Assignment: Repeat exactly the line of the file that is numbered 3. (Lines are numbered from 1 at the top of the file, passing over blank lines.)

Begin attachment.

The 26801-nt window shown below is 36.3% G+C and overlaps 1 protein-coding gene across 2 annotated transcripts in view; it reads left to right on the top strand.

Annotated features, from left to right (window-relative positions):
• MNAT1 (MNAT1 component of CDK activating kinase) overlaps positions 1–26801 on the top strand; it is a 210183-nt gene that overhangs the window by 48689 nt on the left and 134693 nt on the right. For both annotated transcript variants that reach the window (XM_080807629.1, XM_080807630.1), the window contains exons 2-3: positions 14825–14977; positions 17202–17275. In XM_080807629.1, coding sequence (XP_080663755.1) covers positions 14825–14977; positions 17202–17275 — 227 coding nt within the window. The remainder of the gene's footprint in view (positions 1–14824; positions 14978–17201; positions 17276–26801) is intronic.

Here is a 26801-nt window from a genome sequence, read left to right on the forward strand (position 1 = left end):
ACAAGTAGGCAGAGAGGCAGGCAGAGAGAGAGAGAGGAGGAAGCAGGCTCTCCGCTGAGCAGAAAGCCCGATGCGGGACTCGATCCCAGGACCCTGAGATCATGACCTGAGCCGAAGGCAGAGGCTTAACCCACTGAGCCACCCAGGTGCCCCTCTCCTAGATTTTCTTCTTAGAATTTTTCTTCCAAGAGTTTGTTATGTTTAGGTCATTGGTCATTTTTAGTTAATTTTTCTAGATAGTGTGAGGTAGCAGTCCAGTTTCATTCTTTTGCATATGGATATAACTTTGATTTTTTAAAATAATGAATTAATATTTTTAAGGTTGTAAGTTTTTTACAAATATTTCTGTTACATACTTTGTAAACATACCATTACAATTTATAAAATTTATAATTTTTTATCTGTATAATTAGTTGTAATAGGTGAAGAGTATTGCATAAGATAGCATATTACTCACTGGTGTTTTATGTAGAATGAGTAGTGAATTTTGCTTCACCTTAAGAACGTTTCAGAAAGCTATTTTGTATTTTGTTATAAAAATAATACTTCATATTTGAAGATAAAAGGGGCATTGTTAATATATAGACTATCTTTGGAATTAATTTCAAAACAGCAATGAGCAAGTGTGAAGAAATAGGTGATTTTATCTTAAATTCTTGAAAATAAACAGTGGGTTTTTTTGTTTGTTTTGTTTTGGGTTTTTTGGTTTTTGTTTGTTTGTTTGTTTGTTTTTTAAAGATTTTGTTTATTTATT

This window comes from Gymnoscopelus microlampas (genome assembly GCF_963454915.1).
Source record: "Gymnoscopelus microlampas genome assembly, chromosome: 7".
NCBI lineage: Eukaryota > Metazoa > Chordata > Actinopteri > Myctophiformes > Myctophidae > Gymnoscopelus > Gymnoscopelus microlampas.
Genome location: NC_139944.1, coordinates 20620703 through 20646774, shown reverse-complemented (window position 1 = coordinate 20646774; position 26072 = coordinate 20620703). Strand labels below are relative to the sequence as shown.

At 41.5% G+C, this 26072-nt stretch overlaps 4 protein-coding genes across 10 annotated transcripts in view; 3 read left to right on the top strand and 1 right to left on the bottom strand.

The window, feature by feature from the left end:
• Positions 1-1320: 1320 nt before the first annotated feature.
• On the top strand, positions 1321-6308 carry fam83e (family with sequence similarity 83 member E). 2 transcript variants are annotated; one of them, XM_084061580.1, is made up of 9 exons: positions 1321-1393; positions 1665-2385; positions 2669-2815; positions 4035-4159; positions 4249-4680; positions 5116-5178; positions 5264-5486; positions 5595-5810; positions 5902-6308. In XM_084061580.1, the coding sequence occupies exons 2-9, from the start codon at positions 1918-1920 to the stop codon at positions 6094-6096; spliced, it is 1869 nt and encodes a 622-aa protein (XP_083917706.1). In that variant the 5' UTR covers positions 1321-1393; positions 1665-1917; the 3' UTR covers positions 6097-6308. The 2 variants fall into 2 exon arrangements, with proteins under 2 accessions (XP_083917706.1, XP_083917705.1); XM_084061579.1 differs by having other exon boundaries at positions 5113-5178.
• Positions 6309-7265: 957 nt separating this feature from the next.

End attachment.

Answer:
• MNAT1 (MNAT1 component of CDK activating kinase) overlaps positions 1–26801 on the top strand; it is a 210183-nt gene that overhangs the window by 48689 nt on the left and 134693 nt on the right. For both annotated transcript variants that reach the window (XM_080807629.1, XM_080807630.1), the window contains exons 2-3: positions 14825–14977; positions 17202–17275. In XM_080807629.1, coding sequence (XP_080663755.1) covers positions 14825–14977; positions 17202–17275 — 227 coding nt within the window. The remainder of the gene's footprint in view (positions 1–14824; positions 14978–17201; positions 17276–26801) is intronic.